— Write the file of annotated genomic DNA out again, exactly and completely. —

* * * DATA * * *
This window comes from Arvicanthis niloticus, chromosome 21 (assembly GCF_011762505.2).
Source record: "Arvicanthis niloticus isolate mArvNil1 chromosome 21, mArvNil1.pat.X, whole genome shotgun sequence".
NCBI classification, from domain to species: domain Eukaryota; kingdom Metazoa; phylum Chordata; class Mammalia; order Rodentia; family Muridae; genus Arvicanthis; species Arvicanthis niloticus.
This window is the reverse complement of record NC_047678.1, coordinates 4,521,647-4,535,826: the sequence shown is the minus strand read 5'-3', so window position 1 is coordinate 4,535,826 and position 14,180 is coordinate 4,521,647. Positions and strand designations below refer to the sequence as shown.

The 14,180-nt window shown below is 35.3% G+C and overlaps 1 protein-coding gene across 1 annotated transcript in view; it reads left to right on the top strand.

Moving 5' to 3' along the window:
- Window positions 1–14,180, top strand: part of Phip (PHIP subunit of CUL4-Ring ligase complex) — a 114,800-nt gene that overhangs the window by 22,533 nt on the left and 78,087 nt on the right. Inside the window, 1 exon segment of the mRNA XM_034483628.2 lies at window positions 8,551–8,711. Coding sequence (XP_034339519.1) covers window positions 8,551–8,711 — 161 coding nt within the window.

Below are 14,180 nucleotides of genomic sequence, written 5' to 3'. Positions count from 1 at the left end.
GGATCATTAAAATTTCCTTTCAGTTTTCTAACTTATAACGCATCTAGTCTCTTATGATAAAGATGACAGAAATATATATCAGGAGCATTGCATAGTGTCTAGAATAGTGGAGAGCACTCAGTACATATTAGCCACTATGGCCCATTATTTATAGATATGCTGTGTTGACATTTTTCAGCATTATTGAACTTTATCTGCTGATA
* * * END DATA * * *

This window comes from Arvicanthis niloticus, chromosome 21 (assembly GCF_011762505.2).
Source record: "Arvicanthis niloticus isolate mArvNil1 chromosome 21, mArvNil1.pat.X, whole genome shotgun sequence".
NCBI classification, from domain to species: domain Eukaryota; kingdom Metazoa; phylum Chordata; class Mammalia; order Rodentia; family Muridae; genus Arvicanthis; species Arvicanthis niloticus.
This window is the reverse complement of record NC_047678.1, coordinates 4,521,647-4,535,826: the sequence shown is the minus strand read 5'-3', so window position 1 is coordinate 4,535,826 and position 14,180 is coordinate 4,521,647. Positions and strand designations below refer to the sequence as shown.

The 14,180-nt window shown below is 35.3% G+C and overlaps 1 protein-coding gene across 1 annotated transcript in view; it reads left to right on the top strand.

Moving 5' to 3' along the window:
- Window positions 1–14,180, top strand: part of Phip (PHIP subunit of CUL4-Ring ligase complex) — a 114,800-nt gene that overhangs the window by 22,533 nt on the left and 78,087 nt on the right. Inside the window, 1 exon segment of the mRNA XM_034483628.2 lies at window positions 8,551–8,711. Coding sequence (XP_034339519.1) covers window positions 8,551–8,711 — 161 coding nt within the window.

Below are 14,180 nucleotides of genomic sequence, written 5' to 3'. Positions count from 1 at the left end.
GGATCATTAAAATTTCCTTTCAGTTTTCTAACTTATAACGCATCTAGTCTCTTATGATAAAGATGACAGAAATATATATCAGGAGCATTGCATAGTGTCTAGAATAGTGGAGAGCACTCAGTACATATTAGCCACTATGGCCCATTATTTATAGATATGCTGTGTTGACATTTTTCAGCATTATTGAACTTTATCTGCTGATA